India:  More stories! you say.  What was my big take away? you ask.  What was the high point?  Okay, Okay.  Here’s one for you.  I realized I am afraid of monkeys.  This is weird, because I didn’t think I was really afraid of anything, so learning to accept my fear of monkeys was indeed a big deal.

In Rishikesh, there are two halves to the town.  To travel from one side to the other, you must cross the Ganges River, by one of two suspension bridges.  Both are narrow, both are crowded.  As a pedestrian, you share the bridge with motorcycles, mopeds, bicycles, people, cows, dogs and MONKEYS.  At first I was charmed.  I mean the monkeys are quite cute, and when they have their babies hanging from them their bellies, they are even cuter.  But there are lots of them and they are swinging up and down the cables, and jumping on and off the cables and onto the bridge.  They are reaching for your bags, they are reaching for anything in your arms.  They aren’t afraid and they don’t necessarily let go when you ask them or jump upwards in fright. And you just don’t know if you will be the one the monkeys decide to pick on.

Hanuman Shrine, just down from the Bridge of Monkeys in Rishikesh – click on image for surprising details

And there was another time when a couple of us were walking up from the river at sunset.  We looked up the dirt road and saw about 50 monkeys coming our way.  Yes, I admit that fear was what filled my heart and brain.  This was not my home, it was theirs.  I was the alien, the visitor without permission.  And of course I had heard those horror stories about people being attacked by monkeys without any provocation, and I wasn’t about to go tromping right through that clan of monkeys.

Fear can lead to humiliation, and then right on to strength.  In this case, our fear inspired us to turn around and go back down to the river and ask some locals for help.   One of them looked at us sympathetically, smiled, and asked us to follow him.  Back up the road we went, but this time we had our guide and he had a couple of rocks in his hand.  He tossed the rocks up the road, the monkeys scattered.  He laughed, we smiled, (sheepishly) and proceeded up the dirt track, a bit chagrined and a maybe a bit wiser.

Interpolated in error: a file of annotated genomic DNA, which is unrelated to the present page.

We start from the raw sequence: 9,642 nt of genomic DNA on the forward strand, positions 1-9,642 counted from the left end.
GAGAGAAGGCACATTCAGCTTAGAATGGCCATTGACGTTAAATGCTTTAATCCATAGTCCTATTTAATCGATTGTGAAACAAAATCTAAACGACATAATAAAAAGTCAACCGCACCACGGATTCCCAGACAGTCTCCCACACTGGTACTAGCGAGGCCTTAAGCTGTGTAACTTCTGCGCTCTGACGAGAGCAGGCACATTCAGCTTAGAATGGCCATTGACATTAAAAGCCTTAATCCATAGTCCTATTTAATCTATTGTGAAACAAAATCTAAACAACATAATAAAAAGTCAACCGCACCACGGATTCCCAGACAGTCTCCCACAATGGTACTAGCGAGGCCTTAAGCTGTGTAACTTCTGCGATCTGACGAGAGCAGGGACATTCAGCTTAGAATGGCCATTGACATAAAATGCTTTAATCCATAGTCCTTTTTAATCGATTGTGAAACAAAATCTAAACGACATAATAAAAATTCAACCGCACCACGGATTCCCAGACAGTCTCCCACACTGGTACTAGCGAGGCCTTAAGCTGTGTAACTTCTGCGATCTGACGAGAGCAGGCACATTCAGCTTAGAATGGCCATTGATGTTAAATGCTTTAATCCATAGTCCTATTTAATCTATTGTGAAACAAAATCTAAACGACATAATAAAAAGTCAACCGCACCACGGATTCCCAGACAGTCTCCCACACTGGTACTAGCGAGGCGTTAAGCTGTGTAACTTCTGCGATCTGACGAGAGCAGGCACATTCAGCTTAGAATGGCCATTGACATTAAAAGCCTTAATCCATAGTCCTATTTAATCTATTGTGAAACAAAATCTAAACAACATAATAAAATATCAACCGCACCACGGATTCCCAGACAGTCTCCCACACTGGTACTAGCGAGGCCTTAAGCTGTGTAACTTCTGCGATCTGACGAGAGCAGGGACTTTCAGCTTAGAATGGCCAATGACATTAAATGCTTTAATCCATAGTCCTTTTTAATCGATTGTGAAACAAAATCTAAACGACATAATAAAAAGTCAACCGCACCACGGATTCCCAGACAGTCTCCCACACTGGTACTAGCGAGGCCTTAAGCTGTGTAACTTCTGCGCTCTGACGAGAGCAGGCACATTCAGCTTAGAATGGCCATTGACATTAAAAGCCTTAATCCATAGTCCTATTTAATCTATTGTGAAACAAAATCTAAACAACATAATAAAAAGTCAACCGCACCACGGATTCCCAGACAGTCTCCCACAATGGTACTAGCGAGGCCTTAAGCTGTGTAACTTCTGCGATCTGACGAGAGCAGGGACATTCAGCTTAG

So there you have it, another story about India.  And another couple of lessons learned by yours truly:  1) I am afraid of monkeys.  2) It’s okay to ask for help.  3) The results are sometimes inspiring and sometimes humbling.  And most importantly, 4) opening that door to acceptance has enabled me to look at some other things in my life that are a bit scary.  The more we are able to acknowledge our vulnerabilities, the easier it is to move forward and perhaps overcome them.  Funny that I should relearn these lessons about overcoming obstacles from monkeys – Hanuman is after all a monkey god.

Have a great week.  Happy Fall

Shalom & Namaste
Diana Bonyhadi

Meditation Workshop

Sign up Now

Space is Limited

Meditation Workshop

Sunday, September  30, 1:00 – 3:00

Village Green Yoga, Issaquah

This is a wonderful workshop for anyone who has ever wanted to try meditation and also for those who have enjoyed a meditation practice in the past. This two-hour workshop will include asanas to settle the body, pranayama (breath work) to focus the mind, chanting and guided meditation. This is a great foundational workshop which will also help prepare anyone who is interested in joining our fall meditation circles, which will meet twice a week throughout the fall.
Cost: $20 in advance. $25 day-of if space permits.
Pre-registration suggested.

I am happy to say that my meditation workshop this Sunday is rapidly filling.  There are only a few seats left.  So if you are interested, contact Village Green Yoga soon.

If you have been wondering what it might be like to start a meditation practice, come to the workshop.  If you are wondering if there was any one else near you who is meditating, come to the workshop.  If you have meditation practice, but need a tune-up, come to the workshop.  If you are looking for answers, they are already inside of you, but come to the workshop anyway.

Have a great weekend.

Shalom & Namaste,

Diana Bonyhadi